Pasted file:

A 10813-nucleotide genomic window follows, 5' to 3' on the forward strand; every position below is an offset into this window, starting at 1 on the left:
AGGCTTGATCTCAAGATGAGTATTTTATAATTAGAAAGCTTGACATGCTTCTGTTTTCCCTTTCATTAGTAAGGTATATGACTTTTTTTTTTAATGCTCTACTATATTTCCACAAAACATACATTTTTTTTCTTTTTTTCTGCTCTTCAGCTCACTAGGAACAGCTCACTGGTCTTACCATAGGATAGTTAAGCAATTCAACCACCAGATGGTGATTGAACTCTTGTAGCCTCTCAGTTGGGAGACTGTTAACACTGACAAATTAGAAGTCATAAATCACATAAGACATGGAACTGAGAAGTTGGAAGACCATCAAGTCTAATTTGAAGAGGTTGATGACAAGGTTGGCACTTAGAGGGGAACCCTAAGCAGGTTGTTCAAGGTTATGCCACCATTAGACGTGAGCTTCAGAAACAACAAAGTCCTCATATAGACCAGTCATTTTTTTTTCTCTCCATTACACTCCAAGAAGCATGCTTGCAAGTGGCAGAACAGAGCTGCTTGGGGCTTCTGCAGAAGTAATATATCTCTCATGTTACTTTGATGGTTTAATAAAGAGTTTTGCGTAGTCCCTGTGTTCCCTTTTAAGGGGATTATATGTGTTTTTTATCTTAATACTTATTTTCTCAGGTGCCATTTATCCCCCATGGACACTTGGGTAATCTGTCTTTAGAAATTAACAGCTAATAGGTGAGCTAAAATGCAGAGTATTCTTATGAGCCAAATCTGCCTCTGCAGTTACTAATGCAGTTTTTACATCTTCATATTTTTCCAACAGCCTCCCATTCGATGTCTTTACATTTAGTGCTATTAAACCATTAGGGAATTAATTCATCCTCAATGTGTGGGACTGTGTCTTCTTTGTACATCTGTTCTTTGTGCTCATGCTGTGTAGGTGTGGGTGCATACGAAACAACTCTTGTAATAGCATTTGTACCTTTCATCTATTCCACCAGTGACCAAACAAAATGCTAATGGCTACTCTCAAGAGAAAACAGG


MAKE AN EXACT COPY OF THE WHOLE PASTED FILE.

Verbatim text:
A 10813-nucleotide genomic window follows, 5' to 3' on the forward strand; every position below is an offset into this window, starting at 1 on the left:
AGGCTTGATCTCAAGATGAGTATTTTATAATTAGAAAGCTTGACATGCTTCTGTTTTCCCTTTCATTAGTAAGGTATATGACTTTTTTTTTTAATGCTCTACTATATTTCCACAAAACATACATTTTTTTTCTTTTTTTCTGCTCTTCAGCTCACTAGGAACAGCTCACTGGTCTTACCATAGGATAGTTAAGCAATTCAACCACCAGATGGTGATTGAACTCTTGTAGCCTCTCAGTTGGGAGACTGTTAACACTGACAAATTAGAAGTCATAAATCACATAAGACATGGAACTGAGAAGTTGGAAGACCATCAAGTCTAATTTGAAGAGGTTGATGACAAGGTTGGCACTTAGAGGGGAACCCTAAGCAGGTTGTTCAAGGTTATGCCACCATTAGACGTGAGCTTCAGAAACAACAAAGTCCTCATATAGACCAGTCATTTTTTTTTCTCTCCATTACACTCCAAGAAGCATGCTTGCAAGTGGCAGAACAGAGCTGCTTGGGGCTTCTGCAGAAGTAATATATCTCTCATGTTACTTTGATGGTTTAATAAAGAGTTTTGCGTAGTCCCTGTGTTCCCTTTTAAGGGGATTATATGTGTTTTTTATCTTAATACTTATTTTCTCAGGTGCCATTTATCCCCCATGGACACTTGGGTAATCTGTCTTTAGAAATTAACAGCTAATAGGTGAGCTAAAATGCAGAGTATTCTTATGAGCCAAATCTGCCTCTGCAGTTACTAATGCAGTTTTTACATCTTCATATTTTTCCAACAGCCTCCCATTCGATGTCTTTACATTTAGTGCTATTAAACCATTAGGGAATTAATTCATCCTCAATGTGTGGGACTGTGTCTTCTTTGTACATCTGTTCTTTGTGCTCATGCTGTGTAGGTGTGGGTGCATACGAAACAACTCTTGTAATAGCATTTGTACCTTTCATCTATTCCACCAGTGACCAAACAAAATGCTAATGGCTACTCTCAAGAGAAAACAGG